*Omega,**59,*290–302.Liu, Z., Tang, J., Li, B. Y., & Wang, Z. (2017). Trade-off between remanufacturing and recycling of WEEE and the environmental implication under the chinese fund policy.

*Journal of Cleaner Production,**167,*97–109.Ma, W. M., Zhao, Z., & Ke, H. (2013). Dual-channel closed-loop supply chain with government consumption-subsidy.

*European Journal of Operational Research,**226*(2), 221–227.Majumder, P., & Groenevelt, H. (2001). Competition in remanufacturing.

*Production and Operations Management,**10*(2), 125–141.Mitra, S., & Webster, S. (2008). Competition in remanufacturing and the effects of government subsidies.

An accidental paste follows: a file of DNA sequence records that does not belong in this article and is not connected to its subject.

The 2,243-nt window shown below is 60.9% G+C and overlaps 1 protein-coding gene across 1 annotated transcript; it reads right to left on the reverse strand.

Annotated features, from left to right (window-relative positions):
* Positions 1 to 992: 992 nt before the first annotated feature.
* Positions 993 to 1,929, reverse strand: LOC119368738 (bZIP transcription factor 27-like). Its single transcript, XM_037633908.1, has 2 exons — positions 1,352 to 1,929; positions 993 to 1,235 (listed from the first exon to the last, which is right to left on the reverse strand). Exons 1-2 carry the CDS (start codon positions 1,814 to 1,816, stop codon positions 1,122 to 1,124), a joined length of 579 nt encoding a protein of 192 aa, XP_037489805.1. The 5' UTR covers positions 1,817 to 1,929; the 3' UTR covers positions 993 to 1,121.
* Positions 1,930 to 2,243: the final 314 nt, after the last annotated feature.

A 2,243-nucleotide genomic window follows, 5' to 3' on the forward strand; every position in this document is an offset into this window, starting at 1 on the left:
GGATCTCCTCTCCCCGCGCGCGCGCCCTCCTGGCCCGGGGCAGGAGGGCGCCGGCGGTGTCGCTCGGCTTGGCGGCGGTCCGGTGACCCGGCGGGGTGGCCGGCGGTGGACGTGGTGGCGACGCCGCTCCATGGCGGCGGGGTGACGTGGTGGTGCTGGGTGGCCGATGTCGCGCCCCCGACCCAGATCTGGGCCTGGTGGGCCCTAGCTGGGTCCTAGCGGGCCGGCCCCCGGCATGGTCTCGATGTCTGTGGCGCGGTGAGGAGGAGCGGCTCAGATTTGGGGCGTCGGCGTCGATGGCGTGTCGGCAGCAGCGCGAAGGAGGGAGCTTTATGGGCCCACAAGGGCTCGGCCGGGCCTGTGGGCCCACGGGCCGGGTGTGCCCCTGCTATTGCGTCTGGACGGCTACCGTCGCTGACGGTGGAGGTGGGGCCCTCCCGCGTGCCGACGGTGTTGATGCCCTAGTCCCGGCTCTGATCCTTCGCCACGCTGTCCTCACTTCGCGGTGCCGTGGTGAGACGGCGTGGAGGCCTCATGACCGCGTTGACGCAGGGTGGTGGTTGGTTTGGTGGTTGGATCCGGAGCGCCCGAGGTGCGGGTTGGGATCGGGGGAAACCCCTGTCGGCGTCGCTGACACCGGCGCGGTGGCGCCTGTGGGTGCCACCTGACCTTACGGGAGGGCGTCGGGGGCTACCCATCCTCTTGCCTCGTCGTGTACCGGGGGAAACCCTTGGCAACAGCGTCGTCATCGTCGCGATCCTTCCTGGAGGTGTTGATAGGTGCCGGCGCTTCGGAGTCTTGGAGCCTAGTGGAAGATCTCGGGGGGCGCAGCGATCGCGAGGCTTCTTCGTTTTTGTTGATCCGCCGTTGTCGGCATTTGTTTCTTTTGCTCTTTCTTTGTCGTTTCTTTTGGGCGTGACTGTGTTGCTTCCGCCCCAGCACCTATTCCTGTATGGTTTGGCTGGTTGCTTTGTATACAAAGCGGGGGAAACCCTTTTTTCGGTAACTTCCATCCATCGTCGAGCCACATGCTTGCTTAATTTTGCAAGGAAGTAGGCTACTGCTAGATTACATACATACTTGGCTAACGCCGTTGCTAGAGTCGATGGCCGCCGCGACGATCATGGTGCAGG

*International Journal of Production Economics,**111*(2), 287–298.Ongondo, F. O., & Williams, I. D. (2011). Mobile phone collection, reuse and recycling in the UK.

*Waste Management,**31*(6), 1307–1315.Plambeck, E., & Wang, Q. (2009). Effects of e-waste regulation on new product introduction.

*Management Science,**55*(3), 333–347.Saphores, J. D. M., Ogunseitan, O. A., & Shapiro, A. A. (2012). Willingness to engage in a pro-environmental behavior: An analysis of e-waste recycling based on a national survey of US households.

*Resources, Conservation and Recycling,**60,*49–63.Savaskan, R. C., Bhattacharya, S., & Van Wassenhove, L. N. (2004). Closed-loop supply chain models with product remanufacturing.

*Management Science,**50*(2), 239–252.United States International Trade Commission. (2012). Remanufactured goods: An overview of the US and global industries, markets, and trade.